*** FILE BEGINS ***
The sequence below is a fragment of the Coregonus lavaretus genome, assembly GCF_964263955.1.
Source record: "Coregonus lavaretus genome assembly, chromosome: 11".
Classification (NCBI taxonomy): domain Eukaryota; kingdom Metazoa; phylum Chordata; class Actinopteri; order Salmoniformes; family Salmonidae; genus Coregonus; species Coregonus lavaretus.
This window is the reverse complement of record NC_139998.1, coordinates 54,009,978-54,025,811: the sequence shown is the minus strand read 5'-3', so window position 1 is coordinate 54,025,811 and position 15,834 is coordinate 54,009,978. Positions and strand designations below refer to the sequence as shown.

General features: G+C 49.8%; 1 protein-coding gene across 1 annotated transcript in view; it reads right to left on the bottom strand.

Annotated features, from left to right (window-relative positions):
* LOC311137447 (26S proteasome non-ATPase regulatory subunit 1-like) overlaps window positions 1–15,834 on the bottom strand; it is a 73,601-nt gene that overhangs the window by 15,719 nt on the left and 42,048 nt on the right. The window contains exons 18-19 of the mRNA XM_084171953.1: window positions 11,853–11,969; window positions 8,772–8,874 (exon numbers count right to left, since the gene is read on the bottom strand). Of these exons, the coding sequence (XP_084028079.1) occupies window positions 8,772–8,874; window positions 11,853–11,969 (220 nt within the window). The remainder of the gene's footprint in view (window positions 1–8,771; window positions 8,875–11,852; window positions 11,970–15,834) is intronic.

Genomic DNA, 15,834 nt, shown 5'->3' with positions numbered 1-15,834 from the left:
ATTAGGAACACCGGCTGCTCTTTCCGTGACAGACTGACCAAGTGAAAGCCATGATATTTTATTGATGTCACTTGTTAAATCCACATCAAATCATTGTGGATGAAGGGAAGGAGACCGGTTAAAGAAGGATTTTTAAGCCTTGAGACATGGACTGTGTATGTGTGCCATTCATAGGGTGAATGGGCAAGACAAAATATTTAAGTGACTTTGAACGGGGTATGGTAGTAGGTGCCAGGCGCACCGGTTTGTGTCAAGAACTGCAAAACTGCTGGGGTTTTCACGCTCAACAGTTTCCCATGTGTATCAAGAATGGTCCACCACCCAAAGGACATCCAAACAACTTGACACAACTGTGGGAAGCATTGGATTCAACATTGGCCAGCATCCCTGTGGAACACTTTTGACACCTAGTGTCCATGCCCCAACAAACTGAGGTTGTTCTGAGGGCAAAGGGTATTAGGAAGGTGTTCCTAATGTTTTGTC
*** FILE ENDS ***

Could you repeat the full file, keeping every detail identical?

The sequence below is a fragment of the Coregonus lavaretus genome, assembly GCF_964263955.1.
Source record: "Coregonus lavaretus genome assembly, chromosome: 11".
Classification (NCBI taxonomy): domain Eukaryota; kingdom Metazoa; phylum Chordata; class Actinopteri; order Salmoniformes; family Salmonidae; genus Coregonus; species Coregonus lavaretus.
This window is the reverse complement of record NC_139998.1, coordinates 54,009,978-54,025,811: the sequence shown is the minus strand read 5'-3', so window position 1 is coordinate 54,025,811 and position 15,834 is coordinate 54,009,978. Positions and strand designations below refer to the sequence as shown.

General features: G+C 49.8%; 1 protein-coding gene across 1 annotated transcript in view; it reads right to left on the bottom strand.

Annotated features, from left to right (window-relative positions):
* LOC311137447 (26S proteasome non-ATPase regulatory subunit 1-like) overlaps window positions 1–15,834 on the bottom strand; it is a 73,601-nt gene that overhangs the window by 15,719 nt on the left and 42,048 nt on the right. The window contains exons 18-19 of the mRNA XM_084171953.1: window positions 11,853–11,969; window positions 8,772–8,874 (exon numbers count right to left, since the gene is read on the bottom strand). Of these exons, the coding sequence (XP_084028079.1) occupies window positions 8,772–8,874; window positions 11,853–11,969 (220 nt within the window). The remainder of the gene's footprint in view (window positions 1–8,771; window positions 8,875–11,852; window positions 11,970–15,834) is intronic.

Genomic DNA, 15,834 nt, shown 5'->3' with positions numbered 1-15,834 from the left:
ATTAGGAACACCGGCTGCTCTTTCCGTGACAGACTGACCAAGTGAAAGCCATGATATTTTATTGATGTCACTTGTTAAATCCACATCAAATCATTGTGGATGAAGGGAAGGAGACCGGTTAAAGAAGGATTTTTAAGCCTTGAGACATGGACTGTGTATGTGTGCCATTCATAGGGTGAATGGGCAAGACAAAATATTTAAGTGACTTTGAACGGGGTATGGTAGTAGGTGCCAGGCGCACCGGTTTGTGTCAAGAACTGCAAAACTGCTGGGGTTTTCACGCTCAACAGTTTCCCATGTGTATCAAGAATGGTCCACCACCCAAAGGACATCCAAACAACTTGACACAACTGTGGGAAGCATTGGATTCAACATTGGCCAGCATCCCTGTGGAACACTTTTGACACCTAGTGTCCATGCCCCAACAAACTGAGGTTGTTCTGAGGGCAAAGGGTATTAGGAAGGTGTTCCTAATGTTTTGTC